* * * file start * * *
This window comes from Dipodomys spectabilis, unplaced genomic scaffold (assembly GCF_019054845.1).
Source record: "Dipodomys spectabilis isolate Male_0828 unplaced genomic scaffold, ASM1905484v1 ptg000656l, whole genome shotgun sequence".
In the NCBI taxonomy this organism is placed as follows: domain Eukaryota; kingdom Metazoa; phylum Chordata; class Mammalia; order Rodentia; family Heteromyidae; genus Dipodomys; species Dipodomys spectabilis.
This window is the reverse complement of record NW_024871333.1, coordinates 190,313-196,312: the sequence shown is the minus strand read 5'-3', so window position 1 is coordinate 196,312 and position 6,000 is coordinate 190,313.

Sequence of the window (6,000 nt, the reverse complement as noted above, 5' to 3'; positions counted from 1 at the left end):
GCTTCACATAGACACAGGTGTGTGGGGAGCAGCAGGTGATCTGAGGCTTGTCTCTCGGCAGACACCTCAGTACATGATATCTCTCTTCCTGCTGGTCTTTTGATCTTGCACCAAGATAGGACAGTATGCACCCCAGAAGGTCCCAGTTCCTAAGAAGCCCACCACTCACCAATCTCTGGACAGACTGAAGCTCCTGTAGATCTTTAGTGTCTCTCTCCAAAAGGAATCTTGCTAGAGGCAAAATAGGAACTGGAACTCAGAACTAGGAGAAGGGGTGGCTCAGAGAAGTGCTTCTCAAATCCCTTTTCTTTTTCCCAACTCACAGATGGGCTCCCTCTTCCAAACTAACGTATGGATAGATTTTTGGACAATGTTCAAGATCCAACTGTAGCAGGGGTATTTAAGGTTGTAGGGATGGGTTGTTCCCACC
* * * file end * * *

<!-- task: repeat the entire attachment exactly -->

This window comes from Dipodomys spectabilis, unplaced genomic scaffold (assembly GCF_019054845.1).
Source record: "Dipodomys spectabilis isolate Male_0828 unplaced genomic scaffold, ASM1905484v1 ptg000656l, whole genome shotgun sequence".
In the NCBI taxonomy this organism is placed as follows: domain Eukaryota; kingdom Metazoa; phylum Chordata; class Mammalia; order Rodentia; family Heteromyidae; genus Dipodomys; species Dipodomys spectabilis.
This window is the reverse complement of record NW_024871333.1, coordinates 190,313-196,312: the sequence shown is the minus strand read 5'-3', so window position 1 is coordinate 196,312 and position 6,000 is coordinate 190,313.

Sequence of the window (6,000 nt, the reverse complement as noted above, 5' to 3'; positions counted from 1 at the left end):
GCTTCACATAGACACAGGTGTGTGGGGAGCAGCAGGTGATCTGAGGCTTGTCTCTCGGCAGACACCTCAGTACATGATATCTCTCTTCCTGCTGGTCTTTTGATCTTGCACCAAGATAGGACAGTATGCACCCCAGAAGGTCCCAGTTCCTAAGAAGCCCACCACTCACCAATCTCTGGACAGACTGAAGCTCCTGTAGATCTTTAGTGTCTCTCTCCAAAAGGAATCTTGCTAGAGGCAAAATAGGAACTGGAACTCAGAACTAGGAGAAGGGGTGGCTCAGAGAAGTGCTTCTCAAATCCCTTTTCTTTTTCCCAACTCACAGATGGGCTCCCTCTTCCAAACTAACGTATGGATAGATTTTTGGACAATGTTCAAGATCCAACTGTAGCAGGGGTATTTAAGGTTGTAGGGATGGGTTGTTCCCACC